Saturday, June 21, 2014

Time Lapse Architecture

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I love photographing architecture. For exteriors, I like the times when Mother Nature is in  dramatic transition, such as sunrise, sunset and edges of storms. While photographing Platform 14 apartments for Holland Residential, Mother Nature totally surprised me. Watch the time lapse.

A peek inside the "Best in the World" book on Chinese Wineries



On May 19 of this year, at the international Cookbook Fair in Beijing, China, Janis’ most recent book, China the New Wine Frontier, received the “Best in the World” award in the “Special Award of the Jury for Wine” category.
For the cover, we searched long and hard to find a traditional Chinese painting a vineyard scene. The book itself is huge, weighting 2.2 kilos (nearly 5 pounds). It's all printed on heavy high-quality stock.

Besides the narrative-style body text, the rich photographs have detailed captions loaded with information about the vineyards and wine making in China. The copy is written with readers at all levels of wine enthusiasm in mind, from those just learning  to the very sophisticated aficionado.

Written in both Chinese and English, this book is undoubtedly the most complete look at Chinese Wineries to date.





Friday, June 20, 2014

Changyu—China's largest winery—hopes this bronze statue will sell wine in China.

In China's far-west desert not far from the Silk Road, this bronze rocker guitarist in garden on the east side of Changyu Chateau Baron Balboa, stands in stark contrast to images of the honorary president of the chateau, the grand Ol' Brit from Bordeaux, Count John Umberto Salvi, Master of Wine. All of this to provide the visitor Changyu's version of a "wine experience."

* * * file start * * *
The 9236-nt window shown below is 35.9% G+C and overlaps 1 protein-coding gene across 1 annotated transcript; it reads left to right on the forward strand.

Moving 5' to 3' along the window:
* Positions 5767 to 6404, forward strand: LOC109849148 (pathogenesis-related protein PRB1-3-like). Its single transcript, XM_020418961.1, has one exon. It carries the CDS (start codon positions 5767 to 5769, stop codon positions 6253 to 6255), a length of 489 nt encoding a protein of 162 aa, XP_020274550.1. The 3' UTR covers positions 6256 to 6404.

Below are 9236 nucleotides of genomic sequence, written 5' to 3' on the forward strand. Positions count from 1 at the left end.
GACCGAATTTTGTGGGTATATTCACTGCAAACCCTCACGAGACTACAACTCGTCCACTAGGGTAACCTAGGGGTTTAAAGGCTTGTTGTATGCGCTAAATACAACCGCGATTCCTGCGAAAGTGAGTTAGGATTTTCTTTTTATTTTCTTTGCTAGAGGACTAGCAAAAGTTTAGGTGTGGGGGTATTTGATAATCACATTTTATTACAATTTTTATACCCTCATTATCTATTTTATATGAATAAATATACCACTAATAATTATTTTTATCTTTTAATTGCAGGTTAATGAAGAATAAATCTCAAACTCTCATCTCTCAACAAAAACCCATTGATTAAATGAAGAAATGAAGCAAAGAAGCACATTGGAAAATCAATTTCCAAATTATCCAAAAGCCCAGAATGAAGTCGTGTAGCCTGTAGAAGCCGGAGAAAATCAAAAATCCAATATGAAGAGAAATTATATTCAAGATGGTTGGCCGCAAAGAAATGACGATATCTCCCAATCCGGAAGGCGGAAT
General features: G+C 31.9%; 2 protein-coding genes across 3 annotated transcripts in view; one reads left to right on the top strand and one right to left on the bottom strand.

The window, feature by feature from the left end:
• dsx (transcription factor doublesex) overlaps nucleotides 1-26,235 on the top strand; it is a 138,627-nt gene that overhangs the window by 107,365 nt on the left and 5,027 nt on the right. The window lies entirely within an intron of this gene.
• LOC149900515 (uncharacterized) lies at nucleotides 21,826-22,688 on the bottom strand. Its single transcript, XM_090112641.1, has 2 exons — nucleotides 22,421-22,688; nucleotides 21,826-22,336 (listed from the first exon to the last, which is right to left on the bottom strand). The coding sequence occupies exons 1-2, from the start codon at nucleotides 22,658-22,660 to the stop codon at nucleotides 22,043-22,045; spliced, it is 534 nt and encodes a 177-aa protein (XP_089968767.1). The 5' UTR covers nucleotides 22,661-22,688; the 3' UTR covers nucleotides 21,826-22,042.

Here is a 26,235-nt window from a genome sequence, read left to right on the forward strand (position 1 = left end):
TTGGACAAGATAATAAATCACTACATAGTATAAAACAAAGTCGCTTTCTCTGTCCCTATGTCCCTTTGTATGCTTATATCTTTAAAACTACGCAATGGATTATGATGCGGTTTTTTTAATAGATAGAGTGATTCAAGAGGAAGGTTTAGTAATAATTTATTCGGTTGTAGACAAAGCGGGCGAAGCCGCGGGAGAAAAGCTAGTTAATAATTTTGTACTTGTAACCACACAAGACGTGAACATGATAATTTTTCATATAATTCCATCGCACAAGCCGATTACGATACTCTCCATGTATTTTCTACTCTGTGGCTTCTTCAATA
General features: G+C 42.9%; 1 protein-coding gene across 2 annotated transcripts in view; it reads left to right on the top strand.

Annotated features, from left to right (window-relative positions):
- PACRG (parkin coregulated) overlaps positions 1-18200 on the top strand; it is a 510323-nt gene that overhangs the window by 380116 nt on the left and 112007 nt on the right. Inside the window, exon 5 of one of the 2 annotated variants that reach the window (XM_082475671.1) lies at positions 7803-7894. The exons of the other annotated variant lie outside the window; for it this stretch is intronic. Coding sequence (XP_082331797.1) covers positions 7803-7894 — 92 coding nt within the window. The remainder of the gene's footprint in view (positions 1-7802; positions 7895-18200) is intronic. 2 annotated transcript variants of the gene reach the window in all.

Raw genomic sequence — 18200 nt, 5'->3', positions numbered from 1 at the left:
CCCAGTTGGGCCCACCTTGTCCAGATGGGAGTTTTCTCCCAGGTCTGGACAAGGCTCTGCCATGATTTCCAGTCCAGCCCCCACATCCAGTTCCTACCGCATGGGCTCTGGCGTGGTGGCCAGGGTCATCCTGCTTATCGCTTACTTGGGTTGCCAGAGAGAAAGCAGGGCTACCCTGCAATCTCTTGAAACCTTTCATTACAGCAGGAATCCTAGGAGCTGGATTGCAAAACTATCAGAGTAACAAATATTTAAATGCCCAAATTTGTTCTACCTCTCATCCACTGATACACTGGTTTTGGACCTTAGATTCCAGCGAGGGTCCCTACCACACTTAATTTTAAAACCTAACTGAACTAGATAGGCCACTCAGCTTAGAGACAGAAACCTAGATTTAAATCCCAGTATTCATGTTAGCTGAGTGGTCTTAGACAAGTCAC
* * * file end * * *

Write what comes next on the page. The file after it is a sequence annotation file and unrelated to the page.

General Manager and Winemaker of Changyu Chateau Baron Balboa in Xinjiang, Hao Dongshu, holds a copy of my book China the New Wine Frontier to the chapter on sister winery, Chateau Changyu AFIP Global near Beijing. These are two of Changyu's current chateaux.
Changyu Chateau Baron Balboa near Shihezi, Xinjiang, is designed to be a Disney-like tourist destination under the shell of a European-style chateau. China's largest winery, Changyu,wants the visitor to experience wine culture at all of its four Sino-based chateaux, and then, of course, buy more wine. In the near future, Changyu plans to build at least two more chateaux, plus a whole wine city, which by itself will reportedly cost about 6 billion yuan (about US $1billion), near its headquarters in Yantai, Shandong Province.
A specially-designed-for-the-tourist-walkway totally encased in glass and Greek-style columns, showcases the bottling line on the left and a cellar housing French-oak barrels on the right. 
Two workers dig a hole for the concrete base for the bronze cowboy and his steady stead, which is reclining in the background.  Somehow, this must be part of the "wine experience" Changyu offers visitors. The workers found a more immediate and practical use for the statue—a hat hanging device.